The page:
The ACC Rookie of the Year, Filipowski was a lottery candidate who elected to return for his sophomore season, partially due to his decision to have double hip surgery. Filipowski said the procedure has helped his flexibility while allowing him to get in a deeper stance, which could help him defensively and to become a more explosive finisher, as he is expected to spend more time at center. A 7-footer who can create off the dribble, shoot 3-pointers, pass and rebound at a high level, Filipowski exhibits a skill level and versatility that are tailor-made for the NBA. We’ll learn quite a bit about how he looks the first week of the season, as Duke faces Arizona on Friday and Michigan State on Nov. 14.
7-3 Online casino | Age: 18.5 | Previously ranked: 13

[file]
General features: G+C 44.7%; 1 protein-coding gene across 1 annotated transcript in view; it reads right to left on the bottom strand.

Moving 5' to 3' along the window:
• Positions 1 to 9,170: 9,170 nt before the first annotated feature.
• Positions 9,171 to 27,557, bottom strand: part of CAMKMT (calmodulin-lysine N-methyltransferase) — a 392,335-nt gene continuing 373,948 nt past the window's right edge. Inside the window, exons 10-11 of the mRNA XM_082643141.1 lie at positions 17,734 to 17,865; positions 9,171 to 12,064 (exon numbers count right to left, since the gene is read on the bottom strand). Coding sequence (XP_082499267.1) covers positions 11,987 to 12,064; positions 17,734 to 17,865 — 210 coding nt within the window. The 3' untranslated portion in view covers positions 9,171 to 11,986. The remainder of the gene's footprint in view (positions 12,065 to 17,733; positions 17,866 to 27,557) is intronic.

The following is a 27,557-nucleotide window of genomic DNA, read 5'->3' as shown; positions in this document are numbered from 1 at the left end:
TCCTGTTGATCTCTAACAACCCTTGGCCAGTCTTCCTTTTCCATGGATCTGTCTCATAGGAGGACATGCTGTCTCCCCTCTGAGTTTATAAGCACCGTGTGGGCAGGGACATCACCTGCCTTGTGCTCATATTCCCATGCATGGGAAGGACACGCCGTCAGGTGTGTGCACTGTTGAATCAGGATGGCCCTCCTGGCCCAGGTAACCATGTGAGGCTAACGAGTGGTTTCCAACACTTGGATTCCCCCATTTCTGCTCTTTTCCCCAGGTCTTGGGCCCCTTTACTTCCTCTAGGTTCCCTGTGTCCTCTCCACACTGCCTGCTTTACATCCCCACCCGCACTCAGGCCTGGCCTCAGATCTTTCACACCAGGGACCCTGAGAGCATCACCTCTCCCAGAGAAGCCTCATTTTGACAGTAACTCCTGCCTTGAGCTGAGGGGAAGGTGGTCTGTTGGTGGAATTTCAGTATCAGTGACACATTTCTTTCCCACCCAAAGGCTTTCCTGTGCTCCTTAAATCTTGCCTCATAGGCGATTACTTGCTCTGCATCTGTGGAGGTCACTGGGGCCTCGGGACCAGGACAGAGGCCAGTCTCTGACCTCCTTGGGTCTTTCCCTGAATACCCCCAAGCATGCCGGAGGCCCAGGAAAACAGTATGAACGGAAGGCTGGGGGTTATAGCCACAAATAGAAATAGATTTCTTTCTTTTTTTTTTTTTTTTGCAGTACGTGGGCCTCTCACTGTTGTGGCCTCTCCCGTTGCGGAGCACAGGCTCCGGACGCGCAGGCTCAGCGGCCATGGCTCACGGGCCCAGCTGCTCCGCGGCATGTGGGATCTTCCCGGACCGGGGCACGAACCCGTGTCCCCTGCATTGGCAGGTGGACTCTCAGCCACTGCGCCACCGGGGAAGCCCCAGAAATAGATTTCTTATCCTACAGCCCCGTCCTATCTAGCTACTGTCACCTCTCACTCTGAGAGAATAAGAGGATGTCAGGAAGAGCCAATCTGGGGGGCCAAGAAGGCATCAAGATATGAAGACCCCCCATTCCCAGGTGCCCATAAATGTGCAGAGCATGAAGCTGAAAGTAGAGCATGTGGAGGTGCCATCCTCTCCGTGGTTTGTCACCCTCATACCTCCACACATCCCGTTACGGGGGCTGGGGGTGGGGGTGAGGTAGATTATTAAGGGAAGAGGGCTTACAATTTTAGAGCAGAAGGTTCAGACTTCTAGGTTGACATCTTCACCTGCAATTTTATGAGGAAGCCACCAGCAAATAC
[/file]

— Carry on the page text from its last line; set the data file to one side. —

At 7-foot-3, Mara brings an exceptionally high skill level as a low-post and pick-and-roll scorer with impressive court vision and passing ability. NBA scouts still want to learn more about his toughness and physicality on both ends of the floor and especially his ability to guard in space to project exactly where he stacks up in this draft class. Mara was cleared for competition by the NCAA on Friday after his controversial departure from Spanish team Zaragoza.
6-5 | Age: 19.5 | Previously ranked: 14
Proctor’s strong finish to his freshman campaign portends good things to come as a sophomore, as he is expected to emerge as a leader for Duke. The 6-foot-5 Australian guard brings diverse shot-making ability with an outstanding feel for the game. He combines a mature, unselfish style and competitiveness with defensive astuteness. Scouts will want to see more assertiveness in attacking the rim and drawing contact to make up for his average explosiveness as well as whether his improved frame helps him play with better physicality defensively. The 19-year-old is among the younger players in the sophomore class and on a team expected to compete for a national championship.
6-3 | Age: 18.4 | Previously ranked: 10